The Farm Team: Building the Next Generation of Car Builders
Training the next generation of STEM workers through scholarship opportunities and internships ranks high on CEO of Gateway Bronco’s priority list. That is why Gateway Bronco launched its Innovators Scholarship in 2021; this program recognizes and rewards aspiring automotive restoration and repair students. It also benefits auto restoration programs at McPherson College in Kansas and the Carroll Shelby Automotive Program at Northeast Texas Community College in Mt. Pleasant, Texas. The scholarship awards funds to college interns to offset living expenses during the summer internship.
In addition to the Innovators Scholarship for college students, Gateway Bronco participates in a state of Illinois program that places high school students in STEM-oriented internships. The company currently has three high school interns working their way toward careers in the automotive industry.
“Each aspiring technician has done a great job and is advancing quickly within each of their three spaces,” said Gateway Bronco CEO Seth Burgett. “One intern is in assembly, another is a solid TIG welder becoming a fabricator, and the third is in autobody.”
As for the Innovators Scholarship recipients, last year’s college interns are now full-time Gateway Bronco employees. “They worked through the summer,” Burgett noted. “We gave them some big challenges. They were offered positions as full-time employees at the end of July, and they’ve been with us since then as full-time technicians.”
The current Farm Team of interns and former interns come from different backgrounds and have a variety of goals. Take a moment to follow along and keep up with the next generation of rising automotive talent at Gateway Bronco:
High School Interns
“Johnny is currently a welder working his way to become a fabricator and someday a car builder,” Burgett said.
Johnny has his eyes firmly fixed on someday creating cars of his own design. “I hope to build as many skills as possible so I can create a good career for myself,” he said. “I hope to be as sharp as possible with all of the skills I acquire. My dream career is to fabricate and design extreme sports vehicles.”
“Seth started sweeping the floors at age 15, and now he’s building cars as part of Station 2 on our assembly line,” Burgett said.
For Seth, the feeling of camaraderie and willingness to share information at the shop was eye-opening. “The help and support from others is what I look forward to every day before work,” he said. “I never thought I would feel as included as right now due to my age.”
“Griffin is one of the three people who prep every vehicle prior to it being painted. He’s the last person to touch the vehicle before it goes into the booth,” Burgett said.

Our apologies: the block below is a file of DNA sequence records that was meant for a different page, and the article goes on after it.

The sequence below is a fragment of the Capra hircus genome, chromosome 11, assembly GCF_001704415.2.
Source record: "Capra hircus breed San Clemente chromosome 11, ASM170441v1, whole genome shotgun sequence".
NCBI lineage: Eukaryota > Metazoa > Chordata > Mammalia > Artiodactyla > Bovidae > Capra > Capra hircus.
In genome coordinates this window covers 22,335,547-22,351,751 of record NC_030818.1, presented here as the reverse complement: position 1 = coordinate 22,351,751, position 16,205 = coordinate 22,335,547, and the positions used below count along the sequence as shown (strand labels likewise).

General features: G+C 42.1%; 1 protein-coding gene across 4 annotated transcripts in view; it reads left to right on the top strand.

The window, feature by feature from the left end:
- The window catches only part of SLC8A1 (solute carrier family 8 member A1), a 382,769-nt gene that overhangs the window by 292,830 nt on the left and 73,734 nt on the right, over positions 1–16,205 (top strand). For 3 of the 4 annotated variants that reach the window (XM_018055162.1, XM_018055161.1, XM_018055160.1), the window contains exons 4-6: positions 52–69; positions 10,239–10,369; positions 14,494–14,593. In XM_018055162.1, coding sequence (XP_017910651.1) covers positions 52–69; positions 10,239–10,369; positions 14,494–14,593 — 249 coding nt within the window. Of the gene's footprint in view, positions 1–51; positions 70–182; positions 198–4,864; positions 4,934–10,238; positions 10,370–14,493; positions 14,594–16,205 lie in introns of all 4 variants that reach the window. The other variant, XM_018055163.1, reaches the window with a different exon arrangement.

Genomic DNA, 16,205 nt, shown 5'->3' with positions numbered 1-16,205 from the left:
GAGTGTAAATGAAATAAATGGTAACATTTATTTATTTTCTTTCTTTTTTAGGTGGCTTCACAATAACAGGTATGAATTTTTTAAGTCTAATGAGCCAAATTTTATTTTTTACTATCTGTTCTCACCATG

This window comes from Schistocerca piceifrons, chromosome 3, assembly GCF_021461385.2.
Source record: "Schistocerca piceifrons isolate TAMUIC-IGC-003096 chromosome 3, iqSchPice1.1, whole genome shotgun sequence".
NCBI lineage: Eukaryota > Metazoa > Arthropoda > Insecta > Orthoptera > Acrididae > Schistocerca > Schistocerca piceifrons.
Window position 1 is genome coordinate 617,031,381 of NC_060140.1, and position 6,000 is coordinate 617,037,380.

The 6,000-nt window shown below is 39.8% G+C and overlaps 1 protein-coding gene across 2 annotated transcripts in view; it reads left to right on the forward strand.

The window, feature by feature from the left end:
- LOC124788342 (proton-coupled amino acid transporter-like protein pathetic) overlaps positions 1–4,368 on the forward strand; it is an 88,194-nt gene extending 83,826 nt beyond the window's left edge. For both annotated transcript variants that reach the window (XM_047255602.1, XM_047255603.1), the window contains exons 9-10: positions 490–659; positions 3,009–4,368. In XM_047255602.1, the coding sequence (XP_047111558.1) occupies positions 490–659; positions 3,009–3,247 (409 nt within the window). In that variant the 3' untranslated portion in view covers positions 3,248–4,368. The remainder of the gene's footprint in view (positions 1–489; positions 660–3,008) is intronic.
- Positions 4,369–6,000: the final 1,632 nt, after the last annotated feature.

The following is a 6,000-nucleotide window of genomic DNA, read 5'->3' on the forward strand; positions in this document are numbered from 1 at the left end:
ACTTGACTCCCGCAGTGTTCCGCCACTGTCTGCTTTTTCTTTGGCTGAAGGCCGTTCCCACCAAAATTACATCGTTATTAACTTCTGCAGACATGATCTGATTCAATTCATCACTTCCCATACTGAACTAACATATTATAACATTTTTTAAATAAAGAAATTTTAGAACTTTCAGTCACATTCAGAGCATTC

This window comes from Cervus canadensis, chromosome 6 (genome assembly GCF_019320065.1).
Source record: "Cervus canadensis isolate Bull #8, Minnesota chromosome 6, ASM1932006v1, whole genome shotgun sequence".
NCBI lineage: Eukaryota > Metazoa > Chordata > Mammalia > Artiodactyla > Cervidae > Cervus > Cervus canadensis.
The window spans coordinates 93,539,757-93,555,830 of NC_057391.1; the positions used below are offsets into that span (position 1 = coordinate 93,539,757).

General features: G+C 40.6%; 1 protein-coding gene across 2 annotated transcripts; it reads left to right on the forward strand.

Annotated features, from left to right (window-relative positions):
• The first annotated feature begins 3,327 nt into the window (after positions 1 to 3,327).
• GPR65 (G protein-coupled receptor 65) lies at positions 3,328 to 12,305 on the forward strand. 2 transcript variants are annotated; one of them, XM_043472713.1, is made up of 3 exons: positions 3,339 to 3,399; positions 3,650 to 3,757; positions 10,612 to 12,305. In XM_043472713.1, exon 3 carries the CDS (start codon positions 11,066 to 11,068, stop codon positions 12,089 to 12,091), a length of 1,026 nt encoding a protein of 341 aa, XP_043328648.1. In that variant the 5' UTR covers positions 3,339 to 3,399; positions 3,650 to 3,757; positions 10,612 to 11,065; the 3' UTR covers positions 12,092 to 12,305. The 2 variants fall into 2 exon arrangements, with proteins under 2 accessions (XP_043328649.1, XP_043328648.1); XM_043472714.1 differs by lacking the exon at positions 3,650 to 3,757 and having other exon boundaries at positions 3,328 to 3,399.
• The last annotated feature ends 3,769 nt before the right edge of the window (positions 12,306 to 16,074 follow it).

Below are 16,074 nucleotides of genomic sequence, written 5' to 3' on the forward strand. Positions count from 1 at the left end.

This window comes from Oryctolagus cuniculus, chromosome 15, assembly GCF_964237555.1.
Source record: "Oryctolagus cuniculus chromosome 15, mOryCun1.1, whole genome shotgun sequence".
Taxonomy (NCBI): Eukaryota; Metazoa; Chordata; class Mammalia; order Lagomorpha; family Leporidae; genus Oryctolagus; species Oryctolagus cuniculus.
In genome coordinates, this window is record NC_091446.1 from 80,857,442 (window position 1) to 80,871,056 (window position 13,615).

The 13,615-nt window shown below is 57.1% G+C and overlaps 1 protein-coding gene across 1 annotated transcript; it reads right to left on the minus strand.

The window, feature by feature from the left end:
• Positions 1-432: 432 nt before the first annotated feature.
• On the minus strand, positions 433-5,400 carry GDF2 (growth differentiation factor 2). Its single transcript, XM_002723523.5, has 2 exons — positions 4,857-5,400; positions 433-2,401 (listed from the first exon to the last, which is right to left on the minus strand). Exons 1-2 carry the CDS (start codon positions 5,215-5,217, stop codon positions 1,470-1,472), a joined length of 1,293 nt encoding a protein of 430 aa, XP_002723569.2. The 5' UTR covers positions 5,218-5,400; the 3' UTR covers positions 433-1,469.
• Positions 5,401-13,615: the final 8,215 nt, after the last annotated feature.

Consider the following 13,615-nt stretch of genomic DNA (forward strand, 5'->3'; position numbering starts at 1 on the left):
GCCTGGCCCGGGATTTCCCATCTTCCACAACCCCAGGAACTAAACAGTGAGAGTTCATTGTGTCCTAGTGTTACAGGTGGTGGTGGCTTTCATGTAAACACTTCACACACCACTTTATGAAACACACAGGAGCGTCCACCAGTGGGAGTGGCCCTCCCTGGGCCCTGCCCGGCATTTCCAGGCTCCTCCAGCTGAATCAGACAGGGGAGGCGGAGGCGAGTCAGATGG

“The most beneficial thing I have learned is how to work with other people and how to prep parts for paint,” Griffin said. “The most surprising aspect was how easy it is to learn new skills from my coworkers who are willing to teach me.”
Mike Kirkpatrick was the 2022 recipient of the Gateway Bronco Innovators Scholarship from the Carroll Shelby Automotive Program at Northeast Texas Community College. Following his internship, he was hired by Gateway Bronco and now works at Station 4 installing interiors and has become one of the top technicians installing the Gateway Bronco patented convertible soft top.
A Ford man from the day he acquired his first set of car keys — to a 2000 Mustang — Kirkpatrick learned the basics of auto repair from the DIY school out of necessity, and later at a local restoration shop. A 1975 F100 was his college commute car, and also benefitted from his hands-on maintenance.
Kirkpatrick made his mark early during his internship, although perhaps not in the way he intended. “He has a special nickname within the organization,” Burgett said of the good-natured ribbing that goes on at the shop. “He has the name ‘Duct Tape’ or ‘Ralph,’ because after getting a ride in a Shelby at Tulsa, his last words were ‘don’t take it easy on me.’” Fortunately, there aren’t any high-g work stations at Gateway Bronco, and Kirkpatrick feels right at home on the shop floor.
Cameron Boyce joined the Marines after high school and followed that service by attending McPherson College where he earned his Bachelor of Science in Automotive Restoration Technology. He then accepted a 2022 internship with Gateway Bronco, which led to a full-time position at the end of the summer. Now, he is running ahead in completing the first-year goals set by the company, Burgett said.
“Cameron comes in every Friday with a crazy Hawaiian shirt that is different every week, and brightens up our day,” Burgett said. “He is part of what we call ‘first-fire Friday.’ If we’re going to deliver a truck a week, he’s one of the people who achieves a first start-up in Station 3 of our assembly. Every Friday we need to hear a first-fire so that we know we’re on track to have a delivery every single week.”
“The most beneficial thing I’ve learned as an intern is that developing a diverse set of skills will allow you to accomplish nearly any task with a high level of quality,” Boyce said. “I hope to apply these lessons, along with what I’ll learn in the years to come to my own personal projects. I may someday even pursue a career in the curation and restoration of vintage racing cars and motorcycles.”
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